The preliminary hearing in the Dickey- Tytus matter was held before the justice of the peace in Middletown. With no legal basis for barring bystanders, the room filled with what The Enquirer described as a “motley crew of corner loafers and libidinous heathens.” In a room packed with gawking men, all intoxicated by the public degradation of this sumptuous fallen socialite, Dickey fumbled, contradicted herself, and became confused during Campbell’s brutal cross-examination.

Questions about when, where, and how often she had had “illicit intercourse” with Tytus had limited legal relevance and seemed to be mostly designed to humiliate and embarrass her—the 19th century version of slut shaming. Dickey became flustered and rattled, but she prevailed. The magistrate ruled that she’d established enough facts to allow the bastardy suit to move forward. Tytus had to post a bond and await a criminal trial in the Court of Common Pleas, as well as a civil suit for the breach of promise to marry.

The breach of promise suit was tried before the criminal bastardy case. In the months between the preliminary hearing on the bastardy case and the start of the civil trial, the Dickey-Tytus affair received almost constant news coverage, partly due to its salacious nature and partly due to the numerous side plots that developed. Rather than breaking Dickey, though, being subjected to public humiliation hardened her mettle. On the first day of the breach of promise trial, she made her way through the packed crowd to take her seat, holding her head high and refusing to show any emotion or embarrassment. Once again, she was the only woman in the room.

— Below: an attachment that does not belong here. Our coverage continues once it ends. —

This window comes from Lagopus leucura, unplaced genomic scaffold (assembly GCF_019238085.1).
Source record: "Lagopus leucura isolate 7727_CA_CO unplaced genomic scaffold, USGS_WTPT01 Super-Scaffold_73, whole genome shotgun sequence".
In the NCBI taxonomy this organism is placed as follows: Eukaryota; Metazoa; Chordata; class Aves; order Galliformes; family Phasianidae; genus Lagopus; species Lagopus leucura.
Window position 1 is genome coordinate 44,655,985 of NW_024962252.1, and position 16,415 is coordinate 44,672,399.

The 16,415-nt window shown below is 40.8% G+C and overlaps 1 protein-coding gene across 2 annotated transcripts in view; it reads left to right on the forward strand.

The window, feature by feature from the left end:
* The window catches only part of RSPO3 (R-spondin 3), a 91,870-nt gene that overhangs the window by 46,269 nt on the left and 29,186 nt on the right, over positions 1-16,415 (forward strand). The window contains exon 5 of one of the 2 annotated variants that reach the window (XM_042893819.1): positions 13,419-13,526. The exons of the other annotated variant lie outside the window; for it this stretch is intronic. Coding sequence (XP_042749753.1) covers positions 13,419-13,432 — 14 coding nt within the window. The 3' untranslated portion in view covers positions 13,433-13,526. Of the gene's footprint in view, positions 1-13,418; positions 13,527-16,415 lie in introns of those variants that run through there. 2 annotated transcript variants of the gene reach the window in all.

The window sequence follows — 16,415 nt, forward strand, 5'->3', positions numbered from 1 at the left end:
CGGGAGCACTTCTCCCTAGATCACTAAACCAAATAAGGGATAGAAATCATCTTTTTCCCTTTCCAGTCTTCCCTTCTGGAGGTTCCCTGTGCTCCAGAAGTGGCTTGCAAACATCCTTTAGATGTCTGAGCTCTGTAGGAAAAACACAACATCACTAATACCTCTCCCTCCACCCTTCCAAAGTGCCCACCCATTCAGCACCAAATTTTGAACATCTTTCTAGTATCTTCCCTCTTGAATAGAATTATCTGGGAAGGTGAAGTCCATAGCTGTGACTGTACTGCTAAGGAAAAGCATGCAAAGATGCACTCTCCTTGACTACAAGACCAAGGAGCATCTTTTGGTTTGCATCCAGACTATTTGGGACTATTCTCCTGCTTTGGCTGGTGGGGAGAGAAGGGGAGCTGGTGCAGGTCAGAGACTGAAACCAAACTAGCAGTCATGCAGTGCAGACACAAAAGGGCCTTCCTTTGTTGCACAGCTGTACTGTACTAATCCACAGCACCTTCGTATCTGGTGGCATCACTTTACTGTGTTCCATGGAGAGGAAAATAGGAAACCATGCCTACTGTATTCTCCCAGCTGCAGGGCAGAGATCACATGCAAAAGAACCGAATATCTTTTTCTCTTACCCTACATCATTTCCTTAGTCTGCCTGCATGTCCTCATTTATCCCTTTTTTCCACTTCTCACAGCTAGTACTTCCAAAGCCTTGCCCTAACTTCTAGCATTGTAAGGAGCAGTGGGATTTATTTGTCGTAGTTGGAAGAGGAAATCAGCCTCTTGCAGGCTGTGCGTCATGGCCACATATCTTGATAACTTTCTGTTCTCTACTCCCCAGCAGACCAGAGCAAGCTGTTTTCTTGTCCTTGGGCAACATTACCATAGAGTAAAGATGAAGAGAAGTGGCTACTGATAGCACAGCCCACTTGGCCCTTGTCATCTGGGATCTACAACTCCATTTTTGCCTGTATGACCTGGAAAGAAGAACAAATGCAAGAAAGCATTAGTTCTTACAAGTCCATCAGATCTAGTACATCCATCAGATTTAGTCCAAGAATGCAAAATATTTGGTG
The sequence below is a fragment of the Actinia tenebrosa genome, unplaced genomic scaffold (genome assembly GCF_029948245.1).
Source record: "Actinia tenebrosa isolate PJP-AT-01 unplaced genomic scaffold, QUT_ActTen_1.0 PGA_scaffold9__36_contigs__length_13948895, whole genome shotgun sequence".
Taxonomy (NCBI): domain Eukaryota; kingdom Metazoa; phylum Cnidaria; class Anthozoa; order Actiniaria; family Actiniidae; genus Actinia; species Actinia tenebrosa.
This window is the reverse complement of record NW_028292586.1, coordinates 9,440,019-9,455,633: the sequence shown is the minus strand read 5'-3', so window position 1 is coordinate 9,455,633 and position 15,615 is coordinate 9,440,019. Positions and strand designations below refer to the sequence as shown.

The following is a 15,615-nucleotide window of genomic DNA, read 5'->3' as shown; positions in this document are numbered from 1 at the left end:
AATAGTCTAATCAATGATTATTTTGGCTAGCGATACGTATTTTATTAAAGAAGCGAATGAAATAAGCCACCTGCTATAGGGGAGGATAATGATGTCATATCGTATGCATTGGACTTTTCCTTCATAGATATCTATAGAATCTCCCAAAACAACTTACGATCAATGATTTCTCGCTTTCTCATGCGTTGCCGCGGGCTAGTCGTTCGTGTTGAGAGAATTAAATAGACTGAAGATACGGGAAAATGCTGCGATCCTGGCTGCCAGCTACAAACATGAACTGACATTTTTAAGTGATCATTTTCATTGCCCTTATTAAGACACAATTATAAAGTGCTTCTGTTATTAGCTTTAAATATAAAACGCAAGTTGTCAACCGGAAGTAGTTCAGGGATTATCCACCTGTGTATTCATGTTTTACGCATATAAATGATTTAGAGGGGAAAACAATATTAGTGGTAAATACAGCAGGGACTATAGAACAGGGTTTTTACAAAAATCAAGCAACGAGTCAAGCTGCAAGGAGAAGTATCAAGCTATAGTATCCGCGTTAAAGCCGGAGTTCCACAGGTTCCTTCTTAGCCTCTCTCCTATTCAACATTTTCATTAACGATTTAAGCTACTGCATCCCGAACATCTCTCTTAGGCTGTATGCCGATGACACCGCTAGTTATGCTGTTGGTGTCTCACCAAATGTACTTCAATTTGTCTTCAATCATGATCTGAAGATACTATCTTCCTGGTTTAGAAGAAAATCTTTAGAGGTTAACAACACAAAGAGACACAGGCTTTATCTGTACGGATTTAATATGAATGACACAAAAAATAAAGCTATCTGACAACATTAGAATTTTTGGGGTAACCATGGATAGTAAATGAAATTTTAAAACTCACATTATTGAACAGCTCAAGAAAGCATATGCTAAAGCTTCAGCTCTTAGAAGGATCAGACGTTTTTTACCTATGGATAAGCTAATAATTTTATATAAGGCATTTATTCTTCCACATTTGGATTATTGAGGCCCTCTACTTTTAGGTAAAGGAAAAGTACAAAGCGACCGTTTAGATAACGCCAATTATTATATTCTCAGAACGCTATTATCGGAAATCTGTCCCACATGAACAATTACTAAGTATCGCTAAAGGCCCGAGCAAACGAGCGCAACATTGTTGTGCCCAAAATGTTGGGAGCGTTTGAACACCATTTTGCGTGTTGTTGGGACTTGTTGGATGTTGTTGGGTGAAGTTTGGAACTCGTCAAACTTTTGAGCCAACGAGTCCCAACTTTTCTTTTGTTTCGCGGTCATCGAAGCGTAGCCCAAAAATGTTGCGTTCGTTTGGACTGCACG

Tytus unequivocally denied everything, saying he’d never engaged in “illicit intercourse” with Dickey, he hadn’t asked her to marry him, and Alice was not his child. He had paid for the infant’s care simply out of friendship with Dickey and because he was a gentleman whose generosity had been rewarded with blackmail.

Campbell’s defense strategy was to baselessly imply that Dickey was so promiscuous and of such low moral fiber that her testimony couldn’t be trusted. Vicious and relentless as his tactics were, Campbell failed. The jury believed Dickey, ruling that Tytus had broken his promise to marry her and awarding her $6,000 of the $20,000 in damages that she had sued for (roughly the equivalent of $135,000 today). Dickey had won temporarily, but Campbell did not take defeat well.


Early on Christmas Morning 1877, Dr. McCarthy lay sleeping in bed next to his wife in their Seventh Street home. He’d been billing Dickey and Tytus to help conceal their child for the previous four years. At the insistence of their two children, the McCarthys arose in the earliest hours of Christmas morning to see what Santa had left in the stockings. After this brief excitement, the family went back to bed.

McCarthy was sleeping soundly when his wife nudged him awake with her elbow sometime between 4:30 and 5 a.m. She heard something downstairs. The couple lay silently listening to some movement on the first floor. A man who had been crouched silently at the foot of their bed then stood up, pointed a revolver at them, and told them to keep quiet or he would “blow their brains out.” Nevertheless, Mrs. McCarthy started screaming, “Murder!” and “Police!” The unnerved gunman fled through the bedroom door, down the stairs, and out of the house as neighbors began to awake to the cries for help. Candles and lanterns were lit, warm beds hastily abandoned, and concerned neighbors started gathering in the McCarthy home. No one was hurt, but the doctor’s office had been burglarized.